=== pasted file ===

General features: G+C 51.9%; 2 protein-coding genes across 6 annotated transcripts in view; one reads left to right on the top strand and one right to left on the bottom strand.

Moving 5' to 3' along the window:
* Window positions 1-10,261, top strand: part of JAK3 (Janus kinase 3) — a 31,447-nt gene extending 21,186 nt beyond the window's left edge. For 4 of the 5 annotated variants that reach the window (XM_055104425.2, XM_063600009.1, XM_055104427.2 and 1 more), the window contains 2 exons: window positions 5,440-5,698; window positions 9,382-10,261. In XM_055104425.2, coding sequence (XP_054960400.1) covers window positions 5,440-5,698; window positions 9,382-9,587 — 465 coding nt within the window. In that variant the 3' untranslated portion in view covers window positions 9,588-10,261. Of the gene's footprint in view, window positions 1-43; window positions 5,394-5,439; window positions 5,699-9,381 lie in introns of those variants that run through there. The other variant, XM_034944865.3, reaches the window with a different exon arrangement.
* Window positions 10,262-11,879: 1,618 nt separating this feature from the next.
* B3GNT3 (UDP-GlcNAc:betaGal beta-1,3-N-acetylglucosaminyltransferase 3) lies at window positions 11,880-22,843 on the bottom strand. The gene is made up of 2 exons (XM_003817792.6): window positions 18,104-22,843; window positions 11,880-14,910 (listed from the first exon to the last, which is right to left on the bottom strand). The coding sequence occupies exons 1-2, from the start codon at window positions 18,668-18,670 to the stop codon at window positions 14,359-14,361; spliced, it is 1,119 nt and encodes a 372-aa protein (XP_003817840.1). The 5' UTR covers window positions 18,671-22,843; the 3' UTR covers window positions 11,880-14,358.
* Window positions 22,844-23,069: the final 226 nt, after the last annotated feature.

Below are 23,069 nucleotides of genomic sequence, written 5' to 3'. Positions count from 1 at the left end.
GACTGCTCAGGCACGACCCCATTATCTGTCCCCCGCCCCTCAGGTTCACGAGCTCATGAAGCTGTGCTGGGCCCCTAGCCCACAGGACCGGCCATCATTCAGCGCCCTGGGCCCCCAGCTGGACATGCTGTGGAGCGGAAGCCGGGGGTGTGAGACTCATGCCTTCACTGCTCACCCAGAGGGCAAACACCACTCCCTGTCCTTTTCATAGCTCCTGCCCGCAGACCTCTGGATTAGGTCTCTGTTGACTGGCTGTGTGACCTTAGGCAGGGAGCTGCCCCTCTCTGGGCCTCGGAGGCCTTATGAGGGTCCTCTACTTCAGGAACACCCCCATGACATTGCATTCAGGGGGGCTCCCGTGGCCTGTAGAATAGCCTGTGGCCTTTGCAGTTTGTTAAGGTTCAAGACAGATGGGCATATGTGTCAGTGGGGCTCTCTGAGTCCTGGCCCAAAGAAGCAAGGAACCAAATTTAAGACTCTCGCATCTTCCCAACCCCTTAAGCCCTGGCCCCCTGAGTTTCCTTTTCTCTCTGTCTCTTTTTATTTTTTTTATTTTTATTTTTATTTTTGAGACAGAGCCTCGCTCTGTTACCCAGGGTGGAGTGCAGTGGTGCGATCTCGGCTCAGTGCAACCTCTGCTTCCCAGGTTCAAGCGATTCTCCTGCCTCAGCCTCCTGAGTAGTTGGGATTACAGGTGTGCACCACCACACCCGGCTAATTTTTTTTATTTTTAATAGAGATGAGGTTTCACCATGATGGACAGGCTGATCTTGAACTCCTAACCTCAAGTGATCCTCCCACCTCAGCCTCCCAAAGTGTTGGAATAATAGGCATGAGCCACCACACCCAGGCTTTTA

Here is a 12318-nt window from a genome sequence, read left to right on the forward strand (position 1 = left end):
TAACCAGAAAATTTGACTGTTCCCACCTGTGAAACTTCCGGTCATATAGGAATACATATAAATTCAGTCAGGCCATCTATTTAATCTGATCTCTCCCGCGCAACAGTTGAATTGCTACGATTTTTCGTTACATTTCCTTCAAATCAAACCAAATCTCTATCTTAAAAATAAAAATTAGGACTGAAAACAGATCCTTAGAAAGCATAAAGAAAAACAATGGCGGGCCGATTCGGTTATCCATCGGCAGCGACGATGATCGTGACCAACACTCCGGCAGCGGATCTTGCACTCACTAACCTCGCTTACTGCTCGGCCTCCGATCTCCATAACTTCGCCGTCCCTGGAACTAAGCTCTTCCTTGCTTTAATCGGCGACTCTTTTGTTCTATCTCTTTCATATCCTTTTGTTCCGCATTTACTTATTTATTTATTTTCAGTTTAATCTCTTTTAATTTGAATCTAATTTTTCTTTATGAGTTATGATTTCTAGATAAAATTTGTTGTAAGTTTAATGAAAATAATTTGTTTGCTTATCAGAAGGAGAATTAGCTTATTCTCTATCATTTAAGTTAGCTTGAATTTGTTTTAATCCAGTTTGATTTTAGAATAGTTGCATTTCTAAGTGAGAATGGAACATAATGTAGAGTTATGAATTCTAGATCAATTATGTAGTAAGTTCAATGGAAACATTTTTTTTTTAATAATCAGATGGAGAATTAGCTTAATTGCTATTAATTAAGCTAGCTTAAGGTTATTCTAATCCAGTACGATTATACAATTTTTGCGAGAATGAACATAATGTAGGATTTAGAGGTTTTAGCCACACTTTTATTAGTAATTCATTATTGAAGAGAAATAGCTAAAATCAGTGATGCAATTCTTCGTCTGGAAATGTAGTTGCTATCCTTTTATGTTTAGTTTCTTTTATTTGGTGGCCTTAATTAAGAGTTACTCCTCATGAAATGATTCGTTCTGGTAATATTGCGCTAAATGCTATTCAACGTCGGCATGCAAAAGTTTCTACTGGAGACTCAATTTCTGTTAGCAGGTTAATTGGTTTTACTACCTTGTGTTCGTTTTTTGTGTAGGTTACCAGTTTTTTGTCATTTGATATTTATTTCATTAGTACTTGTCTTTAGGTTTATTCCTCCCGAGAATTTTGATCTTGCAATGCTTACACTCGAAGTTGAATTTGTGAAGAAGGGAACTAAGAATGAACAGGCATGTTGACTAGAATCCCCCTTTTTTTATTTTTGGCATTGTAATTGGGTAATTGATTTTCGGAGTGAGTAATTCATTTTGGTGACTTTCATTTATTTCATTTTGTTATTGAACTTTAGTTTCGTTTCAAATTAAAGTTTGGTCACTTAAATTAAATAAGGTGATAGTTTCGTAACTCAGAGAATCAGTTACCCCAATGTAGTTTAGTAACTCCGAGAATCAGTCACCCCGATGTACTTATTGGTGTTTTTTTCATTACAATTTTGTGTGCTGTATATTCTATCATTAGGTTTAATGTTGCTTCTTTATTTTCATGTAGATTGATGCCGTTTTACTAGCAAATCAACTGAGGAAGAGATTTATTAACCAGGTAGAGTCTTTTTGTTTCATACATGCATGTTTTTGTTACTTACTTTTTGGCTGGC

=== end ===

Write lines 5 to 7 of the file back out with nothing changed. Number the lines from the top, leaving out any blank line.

* B3GNT3 (UDP-GlcNAc:betaGal beta-1,3-N-acetylglucosaminyltransferase 3) lies at window positions 11,880-22,843 on the bottom strand. The gene is made up of 2 exons (XM_003817792.6): window positions 18,104-22,843; window positions 11,880-14,910 (listed from the first exon to the last, which is right to left on the bottom strand). The coding sequence occupies exons 1-2, from the start codon at window positions 18,668-18,670 to the stop codon at window positions 14,359-14,361; spliced, it is 1,119 nt and encodes a 372-aa protein (XP_003817840.1). The 5' UTR covers window positions 18,671-22,843; the 3' UTR covers window positions 11,880-14,358.
* Window positions 22,844-23,069: the final 226 nt, after the last annotated feature.

Below are 23,069 nucleotides of genomic sequence, written 5' to 3'. Positions count from 1 at the left end.